With more than 3000 cases diagnosed annually in Sweden and an overall five-year survival rate of less than 15%, lung cancer is the leading cause of cancer death. Although cigarette smoking is the major etiological factor, the number of never-smokers diagnosed with lung cancer has increased continuously in recent years, especially among younger individuals. More than 20% of women and about 10% of men who develop lung cancer have never smoked.The diagnosis is often late and only about 25% of the tumors are accessible for surgery, which is a prerequisite for long-term survival. Improved tools for early diagnosis are therefore of great importance. The five-year survival after successful resection is approximately 30-60% with a 3-10% additional increase in survival rates if adjuvant chemotherapy is used. However, apart from tumor stage, no prognostic factor that sufficiently well predicts patient outcome has been identified. A major challenge is thus to identify patients at risk of metastatic relapse and develop tools to determine the likelihood for response to various therapies.
Lung tumorigenesis is a result of multiple genetic alterations and the tumors show a high frequency of acquired mutations, copy number alterations, epigenetic alterations and/or gene expression changes involving a large number of genes. Our research aims to improve the diagnostics, prognostics and therapeutics by a combined clinical and molecular approach. In close collaboration with thoracic surgeons and pathologists, we collect tumor biopsies, normal lung tissue and blood samples from all patients undergoing primary lung cancer surgery in the southern Swedish health care region in order to establish a biobank for both discovery and validation (The Southern Swedish Lung Cancer Study). In order to identify critical events for tumor initiation and progression, we use both focused techniques, such as immunohistochemistry and digital PCR, and genome-wide techniques including different microarray-based applications and rapidly evolving next-generation sequencing techniques for profiling of differences in transcription, epigenetic modifications, DNA copy number, mutations and structural rearrangements in and between clinical specimens. Data and results from these genome-wide techniques are correlated with clinical information such as histology, prognosis and smoking status in order to discover patterns of genomic alterations in tumors that may delineate novel subgroups, refine prognosis, identify additional targets for synergistic treatment, and provide new insights into resistance mechanisms and molecular pathogenesis in lung cancer subgroups. We are also initiating blood-based screening of mutations and tumor specific rearrangements from circulating tumor DNA with the aim to facilitate earlier diagnosis and monitoring of treatment response based on multiple sampling during treatment.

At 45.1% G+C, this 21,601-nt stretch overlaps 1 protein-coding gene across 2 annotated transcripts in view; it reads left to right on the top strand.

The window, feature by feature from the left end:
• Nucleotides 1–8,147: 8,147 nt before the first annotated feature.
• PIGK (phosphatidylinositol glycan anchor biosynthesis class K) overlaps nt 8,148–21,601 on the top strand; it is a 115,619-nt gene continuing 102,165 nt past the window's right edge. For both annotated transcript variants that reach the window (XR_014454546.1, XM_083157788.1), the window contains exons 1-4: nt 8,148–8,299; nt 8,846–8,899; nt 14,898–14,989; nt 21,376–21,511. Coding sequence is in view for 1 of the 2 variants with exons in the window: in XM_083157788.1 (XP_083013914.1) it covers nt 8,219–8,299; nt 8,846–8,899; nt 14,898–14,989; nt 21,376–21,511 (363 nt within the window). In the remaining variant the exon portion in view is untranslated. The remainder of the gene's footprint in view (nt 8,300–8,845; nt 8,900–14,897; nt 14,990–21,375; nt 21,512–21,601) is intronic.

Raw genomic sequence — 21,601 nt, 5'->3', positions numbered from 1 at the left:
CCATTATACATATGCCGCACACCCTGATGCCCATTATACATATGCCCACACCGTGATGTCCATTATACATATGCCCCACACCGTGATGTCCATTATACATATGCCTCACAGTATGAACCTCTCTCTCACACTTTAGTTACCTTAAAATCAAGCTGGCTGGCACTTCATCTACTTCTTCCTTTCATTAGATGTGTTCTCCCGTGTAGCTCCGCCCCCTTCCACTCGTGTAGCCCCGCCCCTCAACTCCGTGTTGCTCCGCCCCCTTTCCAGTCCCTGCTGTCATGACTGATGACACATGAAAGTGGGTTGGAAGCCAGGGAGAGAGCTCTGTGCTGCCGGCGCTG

The Southern Swedish Lung Cancer Study
Created in 2005, the Southern Swedish Lung Cancer Study is a multidisciplinary biobank initiative for molecular studies of lung cancer, with the long term goal of improving diagnostics, prognostics and therapeutics. We prospectively collect blood samples, fresh-frozen tumor biopsies and normal lung tissue from patients undergoing surgery for suspected or pre-operatively confirmed lung cancer (about 150 patients per year at the Department of Thoracic Surgery, Skane University Hospital, Lund). The Southern Swedish Lung Cancer Study thus harbours thoroughly reviewed primary lung cancer cases with complete clinically relevant data, including information on smoking history, histological subtype, TNM-status, oncological therapy, cancer recurrence, and overall and disease specific survival. The project has approval from the Ethics review board at Lund University.